Economy unstable

In fact, the economy shows all the signs of a looming crisis. The stock market has hit record highs, inflated by people deserting the low interest rates being offered on saving deposits in banks.

The Reserve Bank (RBA) has cuts interest rates two months in a row, which has all the appearances of a desperate act, by a desperate central bank. The RBA has been begging the government to take urgent action to stimulate the economy. It has almost run out of things it can do.

The official unemployment rate is 5.1 percent and underemployment is 8.4 percent. That is, a total of 13.5 percent of workers are either unable to find a job or a job offering enough hours of work. In raw figures, the number of unemployed is 689,000 and the number of under-employed is 1.149 million. (ABS 6202.0, May 2019)

What that means is a staggering 1.838 million people are completely or partially shut out of the labour force!

The Australian Bureau of Statistics’ definition of employed includes anyone who had one hour or more of paid work in the previous couple of weeks.

Giving large hand-outs to the rich makes no sense in social or economic terms when there are so many unmet needs and such a high level of unemployment and underemployment.

Precarious employment

The growing casualisation of work creates considerable insecurity for workers, who never know from day to day whether they will be working and if so, for how many hours. For those with family responsibilities, mostly women, this makes life extremely difficult.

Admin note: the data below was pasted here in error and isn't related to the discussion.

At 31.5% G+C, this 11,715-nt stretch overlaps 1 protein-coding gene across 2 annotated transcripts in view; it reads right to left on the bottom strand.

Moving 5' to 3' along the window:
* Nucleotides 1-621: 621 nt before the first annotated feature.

There is no justification for work that is ongoing, such as that of public servants, TAFE and tertiary teachers or nurses being casualised. And while there is a loading for the hourly rate paid, it hardly compensates for the lack of annual leave, sick leave, and other benefits that have been won by trade unions over decades of struggle.

In industry, casualisation is used to cut labour costs and hence increase profits. It pits worker against worker in a climate of fear, the fear that they won’t be asked back if they rock the boat, bring in their union, etc. It is used to drive down conditions and wages.

The legislation passed last Thursday entrenches large tax cuts of $11,640 for people with taxable incomes over $200,000 and peanuts or nothing for those on low or middle incomes (below $40,000).

Minimum wage

The national minimum wage rose by three percent on July to $780.40 following the Fair Work Commission’s annual review. Workers on this low wage are set to receive a tax cut of $524 – $10 more per week in their pockets. Then in 2022-23 it rises to $638.

But for many of these low-paid worker the benefits will be cancelled by the penalty rate cuts that hit on July 1.

The economy is on a knife edge with the Reserve Bank almost begging the government to take action to increase demand for goods and services. People are not spending because they do not have the money, do not have job security.

Workers need a decent wage rise. They need secure jobs and safe working conditions. This is the way forward to improve the lives of working people and their families. At the same time it will strengthen the economy.

“We the people, must work together and build an alternative for the people. A new type of government that ensures multinational corporations pay their share of tax and puts national resources in public hands to build a future sovereign fund would be a good start. A new type of government that would abolish the Goods and Services Tax, GST. This type of government would start to govern for the people of Australia,” Molina told the Guardian.

Next article – Editorial – Against the US blockade on Cubahere